Pride is a time for 2SLGBTQ+ persons to celebrate the equality and freedoms we presently enjoy while simultaneously remembering and paying tribute to the catalyst of the gay rights movement, the Stonewall Uprising of 1969 and the multitudes of daring individuals upon whose shoulders we stand.

As we celebrate, we are visible to our families, friends, co-workers and broader communities.  Visibility provides an opportunity for us to counter historical stereotypes, to provide a safe space for discussion and education, and to affirm our individual and collective dignity. Until “all [persons] are created equal,” as penned in the Declaration of Independence, is a lived experience by every citizen subject to American jurisprudence, there is essential work to be done.

Health and health law are important subjects to you. In particular, you are involved in the HIV arena. Would you illuminate this facet of your work?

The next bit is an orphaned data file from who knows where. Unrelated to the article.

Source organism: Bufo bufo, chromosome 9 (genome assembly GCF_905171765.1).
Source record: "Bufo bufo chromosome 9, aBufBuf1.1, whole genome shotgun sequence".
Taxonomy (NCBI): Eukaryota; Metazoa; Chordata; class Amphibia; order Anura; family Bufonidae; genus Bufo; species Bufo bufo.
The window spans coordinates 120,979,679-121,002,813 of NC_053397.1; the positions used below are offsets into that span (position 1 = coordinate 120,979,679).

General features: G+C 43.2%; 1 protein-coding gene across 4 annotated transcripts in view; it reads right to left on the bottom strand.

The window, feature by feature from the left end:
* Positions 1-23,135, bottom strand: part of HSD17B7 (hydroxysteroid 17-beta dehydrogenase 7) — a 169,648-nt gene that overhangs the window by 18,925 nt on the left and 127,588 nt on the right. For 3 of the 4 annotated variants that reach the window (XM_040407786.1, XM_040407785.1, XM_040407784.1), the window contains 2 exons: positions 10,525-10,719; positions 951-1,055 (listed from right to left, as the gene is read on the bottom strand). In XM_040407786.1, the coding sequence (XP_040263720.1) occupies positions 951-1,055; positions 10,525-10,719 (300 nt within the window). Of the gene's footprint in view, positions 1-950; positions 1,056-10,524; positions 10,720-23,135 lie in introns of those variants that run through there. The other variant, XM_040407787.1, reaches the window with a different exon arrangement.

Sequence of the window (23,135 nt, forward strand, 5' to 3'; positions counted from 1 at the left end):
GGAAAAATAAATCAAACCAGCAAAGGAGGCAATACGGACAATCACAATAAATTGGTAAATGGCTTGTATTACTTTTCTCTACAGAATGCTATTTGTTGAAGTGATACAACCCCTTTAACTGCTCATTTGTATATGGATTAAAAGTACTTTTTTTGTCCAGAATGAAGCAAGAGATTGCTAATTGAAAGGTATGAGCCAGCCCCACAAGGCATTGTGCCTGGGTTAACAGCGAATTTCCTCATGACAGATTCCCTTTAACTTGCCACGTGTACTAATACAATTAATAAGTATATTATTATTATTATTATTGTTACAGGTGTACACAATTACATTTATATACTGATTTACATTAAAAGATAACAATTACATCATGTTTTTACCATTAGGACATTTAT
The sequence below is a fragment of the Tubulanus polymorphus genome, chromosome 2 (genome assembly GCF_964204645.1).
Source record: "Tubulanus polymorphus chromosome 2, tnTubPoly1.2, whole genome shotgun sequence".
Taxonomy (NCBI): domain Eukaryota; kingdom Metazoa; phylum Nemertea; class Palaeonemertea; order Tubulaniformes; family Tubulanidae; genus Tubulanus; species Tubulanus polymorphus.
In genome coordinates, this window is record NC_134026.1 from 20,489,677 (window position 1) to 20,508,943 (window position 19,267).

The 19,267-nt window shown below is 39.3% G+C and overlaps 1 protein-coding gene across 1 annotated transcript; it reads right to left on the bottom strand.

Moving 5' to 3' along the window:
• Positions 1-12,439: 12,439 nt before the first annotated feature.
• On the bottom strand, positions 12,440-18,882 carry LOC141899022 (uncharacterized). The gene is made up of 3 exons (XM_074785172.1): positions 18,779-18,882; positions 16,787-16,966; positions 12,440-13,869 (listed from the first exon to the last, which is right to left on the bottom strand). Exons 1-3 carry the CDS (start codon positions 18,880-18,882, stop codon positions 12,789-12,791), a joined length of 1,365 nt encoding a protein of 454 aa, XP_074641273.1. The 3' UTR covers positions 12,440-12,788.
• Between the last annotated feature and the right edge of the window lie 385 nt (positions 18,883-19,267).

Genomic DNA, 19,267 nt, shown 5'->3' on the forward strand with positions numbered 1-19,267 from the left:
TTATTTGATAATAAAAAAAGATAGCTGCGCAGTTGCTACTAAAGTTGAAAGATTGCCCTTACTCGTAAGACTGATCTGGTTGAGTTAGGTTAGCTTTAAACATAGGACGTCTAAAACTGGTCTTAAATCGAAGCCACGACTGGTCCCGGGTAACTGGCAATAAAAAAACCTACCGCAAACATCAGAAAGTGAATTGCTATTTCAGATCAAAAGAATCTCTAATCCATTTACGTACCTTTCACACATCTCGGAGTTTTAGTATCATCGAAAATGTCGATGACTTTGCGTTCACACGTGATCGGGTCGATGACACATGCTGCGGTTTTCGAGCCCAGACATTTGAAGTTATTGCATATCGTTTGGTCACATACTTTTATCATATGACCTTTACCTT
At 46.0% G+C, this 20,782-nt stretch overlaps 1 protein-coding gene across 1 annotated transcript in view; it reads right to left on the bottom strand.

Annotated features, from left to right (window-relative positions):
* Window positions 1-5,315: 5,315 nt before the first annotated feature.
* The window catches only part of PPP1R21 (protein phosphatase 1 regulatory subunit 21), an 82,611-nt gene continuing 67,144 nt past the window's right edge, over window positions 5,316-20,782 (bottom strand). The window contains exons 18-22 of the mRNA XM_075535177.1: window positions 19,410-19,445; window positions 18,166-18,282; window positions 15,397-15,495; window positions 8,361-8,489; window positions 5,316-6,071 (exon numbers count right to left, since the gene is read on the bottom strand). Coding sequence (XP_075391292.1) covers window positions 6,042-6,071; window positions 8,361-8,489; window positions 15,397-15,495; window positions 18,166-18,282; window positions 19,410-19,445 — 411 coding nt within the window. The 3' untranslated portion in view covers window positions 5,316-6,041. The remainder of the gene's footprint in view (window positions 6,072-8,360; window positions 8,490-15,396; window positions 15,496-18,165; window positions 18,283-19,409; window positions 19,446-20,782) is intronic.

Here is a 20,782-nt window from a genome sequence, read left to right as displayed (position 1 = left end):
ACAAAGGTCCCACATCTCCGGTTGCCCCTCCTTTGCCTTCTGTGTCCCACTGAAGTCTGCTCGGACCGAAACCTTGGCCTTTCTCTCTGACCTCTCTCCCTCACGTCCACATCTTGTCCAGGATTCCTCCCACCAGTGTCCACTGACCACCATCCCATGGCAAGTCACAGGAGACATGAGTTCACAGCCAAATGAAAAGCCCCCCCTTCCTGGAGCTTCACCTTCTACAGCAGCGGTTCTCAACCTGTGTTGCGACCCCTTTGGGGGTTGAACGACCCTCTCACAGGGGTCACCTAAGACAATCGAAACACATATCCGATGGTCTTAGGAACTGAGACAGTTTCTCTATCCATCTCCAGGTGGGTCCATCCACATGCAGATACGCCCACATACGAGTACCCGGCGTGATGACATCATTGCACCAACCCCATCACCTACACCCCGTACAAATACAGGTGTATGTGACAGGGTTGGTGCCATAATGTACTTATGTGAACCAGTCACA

My private practice focuses on estate planning and, as an academic, I began to explore the intersection of law and medicine. Numerous negative health disparities exist at alarming rates for 2SLGBTQ+ persons as well as indigenous peoples. Because Oklahoma is one of seven states with the highest incidences of new HIV infections per capita, I have every motivation as a tribal citizen, an Oklahoman, a woman and a member of the 2SLGBTQ+ community to ensure that all persons, regardless of gender and sexual orientation, learn about HIV prevention and treatment.

We must find a way to destigmatize HIV in Indian Country. Every tribal citizen must be encouraged to know their HIV status, to discuss the efficacy of anti-viral drugs and, ultimately, to actively participate in lowering transmission rates.